Walking tours in historic downtown Savannah typically start somewhere pretty: perhaps along a quaint cobblestone street or beneath the Spanish moss of a live oak tree.

But lawyer and local history buff Brandon Carter's latest tour is anything but typical: It starts outside a parking garage.

There's good reason, though.

“This is where it all starts, 200 years ago,” he tells his tour group, pointing across Montgomery Street to the site of Savannah's original St. John the Baptist Church.

The building — Savannah's first Catholic house of worship — is no longer there, but the tradition it baptized is alive and well: the Savannah St. Patrick's Day Parade.

Marking its bicentennial in 2024, the procession is now among the busiest St. Patrick's Day parades in the U.S. — owing not just to the city's vibrant tourist economy and warm coastal climate, but also to its deep Irish roots that flourished on March 17, 1824.

Carter's tour focuses on two pivotal events from that day: a public speech delivered in the morning at the church by Catholic Bishop John England and, later that evening, a series of toasts given at City Hotel by the Hibernian Society of Savannah. (The precise parade route between the church and hotel remains unknown, Carter said: “I think the newspapers probably didn't think this was a big deal.”)

Below are excerpts from Carter's tour about those two events, edited for length and clarity.


‘A lesson of caution’: The bishop's speech

“The guy who plays a massive role in what we do here today is Bishop John England. Ironically, John England was born in Ireland. He goes to a Protestant school as a kid, and he must have not been well liked by his teacher because his teacher called him ‘the little Papist’ [referring to a derogatory term for Roman Catholics].”

“He is the first appointed bishop of the Diocese of Charleston. When the diocese is formed in 1820, it's the seventh-oldest in the United States. It encompasses both Carolinas and the state of Georgia. That's 14,000 square miles. That is the largest Catholic diocese in existence when it is laid out. The Diocese of Savannah doesn't come about until 1850.”

“In his Savannah speech — delivered to an audience of not only Catholics, but also Protestants and Jews — he's lamenting the loss of religious freedom in Ireland, but he's saying that America is doing it right:

'We, my friends, may differ very much in our religious doctrines. Yet we live in the harmony of affection, each representing the rights of his friend and claiming for himself what he concedes to his brother. We can weep over the crumbs of those that have ruined our country, and we can learn wisdom from the exhibition of their havoc, and better appreciate the blessings of which we are here made partakers.'

“He blames the British for putting the final nail in Ireland's coffin for Ireland's greatness, and says:

'Oh, let it be to you a lesson of caution: may the sad fate of my country create in you vigilance to detect and firmness to restrain those ambitions and immoral individuals who would divide a people that they may build upon their own fortunes with the fragments of national union.'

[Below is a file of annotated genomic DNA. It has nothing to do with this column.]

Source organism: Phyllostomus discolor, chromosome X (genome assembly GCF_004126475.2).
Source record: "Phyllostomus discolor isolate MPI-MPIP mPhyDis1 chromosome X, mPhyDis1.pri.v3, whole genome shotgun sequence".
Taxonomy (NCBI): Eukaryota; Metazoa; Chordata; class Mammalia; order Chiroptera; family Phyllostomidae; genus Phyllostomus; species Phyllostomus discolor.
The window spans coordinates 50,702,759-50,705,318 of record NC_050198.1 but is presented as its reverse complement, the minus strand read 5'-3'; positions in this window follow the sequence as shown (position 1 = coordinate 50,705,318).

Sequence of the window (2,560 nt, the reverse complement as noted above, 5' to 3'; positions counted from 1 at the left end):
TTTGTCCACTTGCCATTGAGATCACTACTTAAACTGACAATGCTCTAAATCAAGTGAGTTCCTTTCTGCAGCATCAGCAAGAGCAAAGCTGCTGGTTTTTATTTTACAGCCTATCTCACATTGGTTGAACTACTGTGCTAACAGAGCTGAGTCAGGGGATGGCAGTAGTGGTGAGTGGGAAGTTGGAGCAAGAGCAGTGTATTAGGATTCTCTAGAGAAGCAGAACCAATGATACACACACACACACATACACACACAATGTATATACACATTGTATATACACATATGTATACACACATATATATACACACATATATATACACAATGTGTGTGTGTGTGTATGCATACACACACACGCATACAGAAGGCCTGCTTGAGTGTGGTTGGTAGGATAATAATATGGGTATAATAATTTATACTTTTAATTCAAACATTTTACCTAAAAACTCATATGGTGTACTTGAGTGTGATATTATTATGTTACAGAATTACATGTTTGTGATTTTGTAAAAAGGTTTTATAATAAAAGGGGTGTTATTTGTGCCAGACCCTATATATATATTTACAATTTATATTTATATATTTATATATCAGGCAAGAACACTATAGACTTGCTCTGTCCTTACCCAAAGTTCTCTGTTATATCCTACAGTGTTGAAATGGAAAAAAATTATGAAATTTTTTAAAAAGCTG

“What happens 36 years after this speech? Secession. England is talking about how to prevent a divided nation. And Savannah did not listen. Then, the bishop starts teeing up his conclusion:

'May God long preserve the liberties of America from any union of any church and any state. It will then be permitted to us this day to enjoy the melancholy gratification of contemplating the former greatness of our country, and going back in spirit and affection to the land of our fathers, to the island of shamrocks, to the emerald gem of the ocean.'


‘Hear, hear!’ times 13: A baker's dozen of historical toasts

Carter leads his tour group through downtown Savannah, chronicling various chapters of the city's Irish history, including what the inaugural procession looked like:

“We know that it was led by Hibernian Society president James Hunter, and then its two past presidents. We also know that in the center of the procession was their standard — or their banner — and that it had an Irish harp on a deep green field with the shamrock border. A band playing Irish airs would have been in front of the procession.”

“The society was founded 12 years before the first parade, by 44 men. They consisted of Catholics, but also Protestants and at least one Jewish member, as well. So, even non-Christians were members of this. You had to be a man, had to be at least 21 years old and you had to be of Irish descent. They were formed for ‘the relief of the indigent and exiled Irishman to promote social and friendly harmony among the members of said association.’”

Finally, the tour group arrives at the known endpoint of the inaugural parade: the former City Hotel building on Bay Street — what is now Moon River Brewing Company building on Bay Street.

“About 80 people attended the first St. Patrick's Day dinner here. At 4 p.m., the Hibernian Society sits down to eat. It was an early dinner because of all the toasts that would follow! There were 13 official toasts given by the society's president, each one of them followed by an Irish song. Can you imagine how long that went? And then there were 37 toasts from volunteers after that, meaning there were 50 toasts!”

Carter recites verbatim each official toast (click here to listen) from the cavernous basement party room of the brewery — his tour guests seated at banquet tables, drinks at the ready. They then take turns reading the 37 volunteer toasts — but not before Carter adds a quick one of his own:

“To us, for doing this!”